Under the terms of the agreement, Harbour will continue as operator with a 60% stake in the scheme, previously named V Net Zero.
Meanwhile, supermajor BP has acquired a 40% non-operated share in Viking, in a deal that brings together two of the North Sea’s most experienced players.
Located close to the heavily industrialised Humber region, the projects has the potential to meet one third of the UK Government’s target to capture and store up to 30 million tonnes of CO2 a year by 2030.
BP and Harbour’s choice to team up follows Westminster’s recent decision to launch Track 2 of its CCS cluster sequencing process.
According to the developers, ministers have also recognised that Viking is one of two leading transport and storage system contenders for this process.
Aberdeenshire’s Acorn project, which also includes Harbour, is another one of the clusters hoping to secure government backing this time around.
Piles of cash
Viking has the potential to unlock up to £7 billion of investment across the full CO2 capture, transport, and storage value chain over the next decade.
During the construction phase of the project, over 10,000 jobs are expected to be created, proving an estimated £4bn of gross value add (GVA) to the Humber and surrounding areas.
Linda Cook, chief executive of Harbour, said: “We welcome the UK government’s recent announcement about the launch of Track 2 and the addition of bp as a partner to this transformational project. Viking CCS has the potential to unlock billions of pounds of investment across the full CCS value chain and is crucial for the UK to meet its emissions reduction targets.”
Partnered on LOGGS pipeline
Harbour and BP already share an interest in the Lincolnshire Offshore Gas Gathering System (LOGGS) pipeline, earmarked for repurposing as part of the project.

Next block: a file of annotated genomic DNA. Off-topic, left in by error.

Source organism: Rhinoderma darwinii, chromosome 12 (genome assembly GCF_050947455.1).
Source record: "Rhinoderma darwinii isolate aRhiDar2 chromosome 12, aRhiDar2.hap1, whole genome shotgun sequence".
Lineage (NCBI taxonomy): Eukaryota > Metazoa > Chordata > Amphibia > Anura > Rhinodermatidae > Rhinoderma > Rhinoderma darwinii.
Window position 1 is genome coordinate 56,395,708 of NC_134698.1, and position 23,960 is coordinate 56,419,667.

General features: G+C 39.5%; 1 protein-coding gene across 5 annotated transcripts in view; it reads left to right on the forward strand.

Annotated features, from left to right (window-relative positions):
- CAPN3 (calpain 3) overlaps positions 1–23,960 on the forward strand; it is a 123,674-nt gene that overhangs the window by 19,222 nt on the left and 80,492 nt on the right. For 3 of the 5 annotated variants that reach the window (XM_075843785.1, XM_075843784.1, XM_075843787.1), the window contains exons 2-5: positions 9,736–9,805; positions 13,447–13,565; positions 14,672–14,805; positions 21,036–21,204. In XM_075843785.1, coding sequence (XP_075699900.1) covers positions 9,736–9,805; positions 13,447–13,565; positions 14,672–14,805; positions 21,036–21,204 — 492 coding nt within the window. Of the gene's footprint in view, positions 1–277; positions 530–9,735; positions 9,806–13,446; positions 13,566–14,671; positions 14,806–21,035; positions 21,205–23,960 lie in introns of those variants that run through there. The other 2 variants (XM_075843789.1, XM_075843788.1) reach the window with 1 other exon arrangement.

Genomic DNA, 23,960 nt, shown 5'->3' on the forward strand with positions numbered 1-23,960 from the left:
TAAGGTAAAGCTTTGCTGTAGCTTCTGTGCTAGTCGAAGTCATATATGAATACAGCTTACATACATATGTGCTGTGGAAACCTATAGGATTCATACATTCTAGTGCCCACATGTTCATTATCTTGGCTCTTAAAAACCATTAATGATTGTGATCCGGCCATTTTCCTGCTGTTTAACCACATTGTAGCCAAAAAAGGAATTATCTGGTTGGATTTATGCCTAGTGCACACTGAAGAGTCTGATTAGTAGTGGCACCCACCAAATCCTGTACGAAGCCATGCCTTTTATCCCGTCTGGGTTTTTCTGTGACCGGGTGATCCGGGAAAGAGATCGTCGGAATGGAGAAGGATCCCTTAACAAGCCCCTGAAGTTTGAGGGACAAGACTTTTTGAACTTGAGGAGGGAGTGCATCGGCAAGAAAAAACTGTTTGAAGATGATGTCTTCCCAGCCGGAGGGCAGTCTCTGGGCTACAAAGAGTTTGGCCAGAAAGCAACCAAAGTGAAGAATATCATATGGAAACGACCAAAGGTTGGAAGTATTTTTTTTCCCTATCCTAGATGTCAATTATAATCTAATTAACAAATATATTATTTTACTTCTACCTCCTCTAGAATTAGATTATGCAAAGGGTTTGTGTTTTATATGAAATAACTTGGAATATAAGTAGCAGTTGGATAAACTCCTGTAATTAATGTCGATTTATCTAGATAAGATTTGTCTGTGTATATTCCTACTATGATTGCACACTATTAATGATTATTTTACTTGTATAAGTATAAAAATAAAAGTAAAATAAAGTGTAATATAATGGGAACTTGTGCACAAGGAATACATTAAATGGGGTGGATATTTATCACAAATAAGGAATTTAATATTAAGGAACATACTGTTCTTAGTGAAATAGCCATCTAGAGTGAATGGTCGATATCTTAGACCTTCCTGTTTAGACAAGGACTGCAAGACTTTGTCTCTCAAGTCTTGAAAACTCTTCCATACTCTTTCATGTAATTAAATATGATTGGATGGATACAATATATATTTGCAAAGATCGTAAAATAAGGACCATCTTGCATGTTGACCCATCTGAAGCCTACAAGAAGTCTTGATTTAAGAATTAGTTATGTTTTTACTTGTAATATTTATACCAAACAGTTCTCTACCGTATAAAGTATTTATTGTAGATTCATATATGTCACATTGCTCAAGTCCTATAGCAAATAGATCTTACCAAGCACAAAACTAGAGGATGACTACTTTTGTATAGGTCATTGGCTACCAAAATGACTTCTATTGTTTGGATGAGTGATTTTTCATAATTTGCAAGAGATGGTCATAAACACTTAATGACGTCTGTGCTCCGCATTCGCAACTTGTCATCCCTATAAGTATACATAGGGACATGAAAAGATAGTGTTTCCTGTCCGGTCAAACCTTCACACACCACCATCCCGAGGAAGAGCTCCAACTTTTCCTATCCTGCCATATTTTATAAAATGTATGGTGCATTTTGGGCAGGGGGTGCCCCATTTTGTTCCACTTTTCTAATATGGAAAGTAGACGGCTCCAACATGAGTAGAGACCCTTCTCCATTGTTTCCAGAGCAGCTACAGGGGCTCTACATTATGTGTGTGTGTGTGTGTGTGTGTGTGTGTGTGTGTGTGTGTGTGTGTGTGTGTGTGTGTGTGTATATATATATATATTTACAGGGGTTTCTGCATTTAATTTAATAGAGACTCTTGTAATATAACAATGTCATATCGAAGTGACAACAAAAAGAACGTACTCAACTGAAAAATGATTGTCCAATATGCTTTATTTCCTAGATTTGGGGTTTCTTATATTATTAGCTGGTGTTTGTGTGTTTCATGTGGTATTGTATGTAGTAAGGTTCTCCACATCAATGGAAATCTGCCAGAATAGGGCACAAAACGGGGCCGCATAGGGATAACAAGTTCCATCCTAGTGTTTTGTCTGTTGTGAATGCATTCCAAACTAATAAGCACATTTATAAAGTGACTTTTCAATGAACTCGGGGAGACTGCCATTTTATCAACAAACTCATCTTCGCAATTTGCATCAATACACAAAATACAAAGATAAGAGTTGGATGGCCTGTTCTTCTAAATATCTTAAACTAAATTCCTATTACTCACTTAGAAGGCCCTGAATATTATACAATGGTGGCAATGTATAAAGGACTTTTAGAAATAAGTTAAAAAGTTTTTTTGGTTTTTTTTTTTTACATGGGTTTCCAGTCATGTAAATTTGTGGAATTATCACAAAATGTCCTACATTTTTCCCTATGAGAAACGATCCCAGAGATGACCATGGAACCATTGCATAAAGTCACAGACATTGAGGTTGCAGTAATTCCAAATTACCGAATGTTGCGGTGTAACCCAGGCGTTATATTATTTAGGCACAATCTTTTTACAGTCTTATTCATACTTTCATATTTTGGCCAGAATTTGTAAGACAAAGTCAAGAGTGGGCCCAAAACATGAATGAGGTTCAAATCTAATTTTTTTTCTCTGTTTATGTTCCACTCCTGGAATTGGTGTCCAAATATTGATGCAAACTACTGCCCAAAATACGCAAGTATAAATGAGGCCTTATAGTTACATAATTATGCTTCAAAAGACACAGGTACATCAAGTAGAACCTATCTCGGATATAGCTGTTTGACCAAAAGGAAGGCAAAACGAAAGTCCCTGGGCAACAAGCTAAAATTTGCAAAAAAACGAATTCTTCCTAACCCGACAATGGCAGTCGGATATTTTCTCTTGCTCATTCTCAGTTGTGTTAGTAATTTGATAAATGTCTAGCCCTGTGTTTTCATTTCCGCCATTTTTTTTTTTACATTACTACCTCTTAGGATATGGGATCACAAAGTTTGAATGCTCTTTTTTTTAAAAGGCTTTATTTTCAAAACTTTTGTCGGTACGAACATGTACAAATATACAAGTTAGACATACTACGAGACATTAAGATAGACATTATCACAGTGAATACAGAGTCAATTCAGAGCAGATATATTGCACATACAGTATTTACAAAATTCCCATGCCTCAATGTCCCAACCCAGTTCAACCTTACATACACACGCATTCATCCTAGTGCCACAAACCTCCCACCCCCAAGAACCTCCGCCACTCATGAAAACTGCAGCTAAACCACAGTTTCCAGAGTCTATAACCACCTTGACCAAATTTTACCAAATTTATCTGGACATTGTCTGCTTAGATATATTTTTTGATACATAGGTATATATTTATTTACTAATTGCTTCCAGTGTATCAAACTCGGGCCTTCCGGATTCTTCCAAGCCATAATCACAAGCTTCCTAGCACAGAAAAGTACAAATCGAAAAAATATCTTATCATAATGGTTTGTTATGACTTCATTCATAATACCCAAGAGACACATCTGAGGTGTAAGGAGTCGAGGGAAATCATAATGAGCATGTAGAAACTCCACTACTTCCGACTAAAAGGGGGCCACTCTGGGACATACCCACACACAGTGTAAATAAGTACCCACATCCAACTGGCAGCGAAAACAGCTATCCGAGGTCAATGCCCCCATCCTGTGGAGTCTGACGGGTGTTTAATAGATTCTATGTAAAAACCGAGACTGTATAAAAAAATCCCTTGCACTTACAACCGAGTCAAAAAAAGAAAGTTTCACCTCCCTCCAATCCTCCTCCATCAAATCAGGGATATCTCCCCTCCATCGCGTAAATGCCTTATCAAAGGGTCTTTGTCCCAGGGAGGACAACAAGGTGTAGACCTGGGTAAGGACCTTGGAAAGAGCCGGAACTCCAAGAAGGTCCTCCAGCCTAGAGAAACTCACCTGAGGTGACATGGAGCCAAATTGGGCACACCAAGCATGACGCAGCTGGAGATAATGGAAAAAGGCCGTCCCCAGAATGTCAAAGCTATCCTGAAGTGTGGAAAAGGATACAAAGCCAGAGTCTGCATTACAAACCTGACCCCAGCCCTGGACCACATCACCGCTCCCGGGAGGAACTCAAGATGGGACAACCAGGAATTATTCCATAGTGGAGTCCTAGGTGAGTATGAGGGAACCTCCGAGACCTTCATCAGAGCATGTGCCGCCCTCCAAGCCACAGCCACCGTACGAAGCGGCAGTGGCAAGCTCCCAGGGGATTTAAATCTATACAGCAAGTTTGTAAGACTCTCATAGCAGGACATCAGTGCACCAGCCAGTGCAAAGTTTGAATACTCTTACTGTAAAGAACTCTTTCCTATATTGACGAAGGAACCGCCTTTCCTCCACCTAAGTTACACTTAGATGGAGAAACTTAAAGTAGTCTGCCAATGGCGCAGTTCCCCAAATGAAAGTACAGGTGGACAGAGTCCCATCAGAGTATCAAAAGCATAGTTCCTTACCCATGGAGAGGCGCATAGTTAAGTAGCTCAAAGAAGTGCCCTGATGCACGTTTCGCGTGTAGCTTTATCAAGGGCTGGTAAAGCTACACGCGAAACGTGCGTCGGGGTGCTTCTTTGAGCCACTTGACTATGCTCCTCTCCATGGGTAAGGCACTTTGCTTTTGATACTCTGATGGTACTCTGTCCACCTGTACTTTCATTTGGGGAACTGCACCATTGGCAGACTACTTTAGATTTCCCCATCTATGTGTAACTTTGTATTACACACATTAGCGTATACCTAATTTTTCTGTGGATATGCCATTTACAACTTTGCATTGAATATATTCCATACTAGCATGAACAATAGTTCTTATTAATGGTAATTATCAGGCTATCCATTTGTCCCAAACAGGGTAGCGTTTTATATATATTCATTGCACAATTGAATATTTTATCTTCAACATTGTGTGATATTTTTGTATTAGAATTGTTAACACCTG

That will help to bring down the costs of hooking customers into the Viking storage fields, which recently had their 300 million tonnes of CO2 storage capacity independently verified.
There are also plans to use a new CO2 shipping terminal at Port of Immingham to bring in emissions from elsewhere in the UK and overseas.
Subject to the outcome of the Track 2 Cluster Sequencing Process, a final investment decision on Viking is expected in 2024.
If plans run to time, it could be operational as early as 2027 and potentially storing up to 10 million tonnes of CO2 per year by 2030.
Anja Dotzenrath, executive vice president of gas and low carbon energy at BP, said: “We’re extremely excited to be joining Viking CCS, a project which can play an instrumental role in helping to decarbonise the UK and providing CO2 transport and storage as a service to emitters across industry sectors and geographies, including as a future CO2 shipping destination.”
Louise Kingham, SVP Europe and head of country UK for BP, commented: “Our entry into Viking CCS demonstrates bp’s commitment to Backing Britain through substantial investment and helping the country achieve its net zero goals. Viking CCS could help create thousands of new local jobs and enable supply chains that support growth of CCS in the UK.”